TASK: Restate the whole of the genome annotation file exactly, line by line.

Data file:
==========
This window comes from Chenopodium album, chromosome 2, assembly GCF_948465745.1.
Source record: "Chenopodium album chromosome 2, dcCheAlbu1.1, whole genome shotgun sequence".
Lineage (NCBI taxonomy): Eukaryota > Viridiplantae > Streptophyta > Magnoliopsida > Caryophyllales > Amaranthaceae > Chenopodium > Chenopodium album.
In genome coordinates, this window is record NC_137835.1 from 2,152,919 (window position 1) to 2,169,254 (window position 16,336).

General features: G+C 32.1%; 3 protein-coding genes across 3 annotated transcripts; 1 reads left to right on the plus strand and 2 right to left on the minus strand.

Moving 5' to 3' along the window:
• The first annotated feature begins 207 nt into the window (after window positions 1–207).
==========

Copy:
This window comes from Chenopodium album, chromosome 2, assembly GCF_948465745.1.
Source record: "Chenopodium album chromosome 2, dcCheAlbu1.1, whole genome shotgun sequence".
Lineage (NCBI taxonomy): Eukaryota > Viridiplantae > Streptophyta > Magnoliopsida > Caryophyllales > Amaranthaceae > Chenopodium > Chenopodium album.
In genome coordinates, this window is record NC_137835.1 from 2,152,919 (window position 1) to 2,169,254 (window position 16,336).

General features: G+C 32.1%; 3 protein-coding genes across 3 annotated transcripts; 1 reads left to right on the plus strand and 2 right to left on the minus strand.

Moving 5' to 3' along the window:
• The first annotated feature begins 207 nt into the window (after window positions 1–207).